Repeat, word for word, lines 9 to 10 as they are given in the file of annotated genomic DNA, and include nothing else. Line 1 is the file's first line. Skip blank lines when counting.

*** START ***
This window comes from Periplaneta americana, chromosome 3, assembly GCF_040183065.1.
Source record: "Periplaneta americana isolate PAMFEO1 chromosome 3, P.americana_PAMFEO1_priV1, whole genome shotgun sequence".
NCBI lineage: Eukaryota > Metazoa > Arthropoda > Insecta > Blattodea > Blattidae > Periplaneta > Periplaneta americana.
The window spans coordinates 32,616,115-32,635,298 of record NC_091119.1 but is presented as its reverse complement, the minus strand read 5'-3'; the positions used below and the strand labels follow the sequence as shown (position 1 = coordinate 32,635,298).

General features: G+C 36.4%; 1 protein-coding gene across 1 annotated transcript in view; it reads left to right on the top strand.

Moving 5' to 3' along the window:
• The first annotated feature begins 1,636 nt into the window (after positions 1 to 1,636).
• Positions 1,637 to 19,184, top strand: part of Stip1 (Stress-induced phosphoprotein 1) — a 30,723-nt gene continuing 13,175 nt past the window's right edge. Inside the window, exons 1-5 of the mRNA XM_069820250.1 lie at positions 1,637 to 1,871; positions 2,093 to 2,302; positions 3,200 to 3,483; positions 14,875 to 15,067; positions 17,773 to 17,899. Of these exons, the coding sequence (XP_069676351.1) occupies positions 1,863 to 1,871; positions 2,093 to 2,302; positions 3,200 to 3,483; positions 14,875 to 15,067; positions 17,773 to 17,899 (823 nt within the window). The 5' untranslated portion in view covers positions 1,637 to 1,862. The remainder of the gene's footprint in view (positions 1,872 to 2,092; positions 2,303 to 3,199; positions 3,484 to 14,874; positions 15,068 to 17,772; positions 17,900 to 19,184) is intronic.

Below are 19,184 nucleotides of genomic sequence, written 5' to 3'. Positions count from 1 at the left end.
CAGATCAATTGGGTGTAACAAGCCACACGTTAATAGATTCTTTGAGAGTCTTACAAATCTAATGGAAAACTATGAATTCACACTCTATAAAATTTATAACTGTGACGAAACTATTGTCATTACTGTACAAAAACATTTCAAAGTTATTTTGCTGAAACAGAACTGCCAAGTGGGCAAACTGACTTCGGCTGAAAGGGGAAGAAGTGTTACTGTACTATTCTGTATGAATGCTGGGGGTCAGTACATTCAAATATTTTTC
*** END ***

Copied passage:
Below are 19,184 nucleotides of genomic sequence, written 5' to 3'. Positions count from 1 at the left end.
CAGATCAATTGGGTGTAACAAGCCACACGTTAATAGATTCTTTGAGAGTCTTACAAATCTAATGGAAAACTATGAATTCACACTCTATAAAATTTATAACTGTGACGAAACTATTGTCATTACTGTACAAAAACATTTCAAAGTTATTTTGCTGAAACAGAACTGCCAAGTGGGCAAACTGACTTCGGCTGAAAGGGGAAGAAGTGTTACTGTACTATTCTGTATGAATGCTGGGGGTCAGTACATTCAAATATTTTTC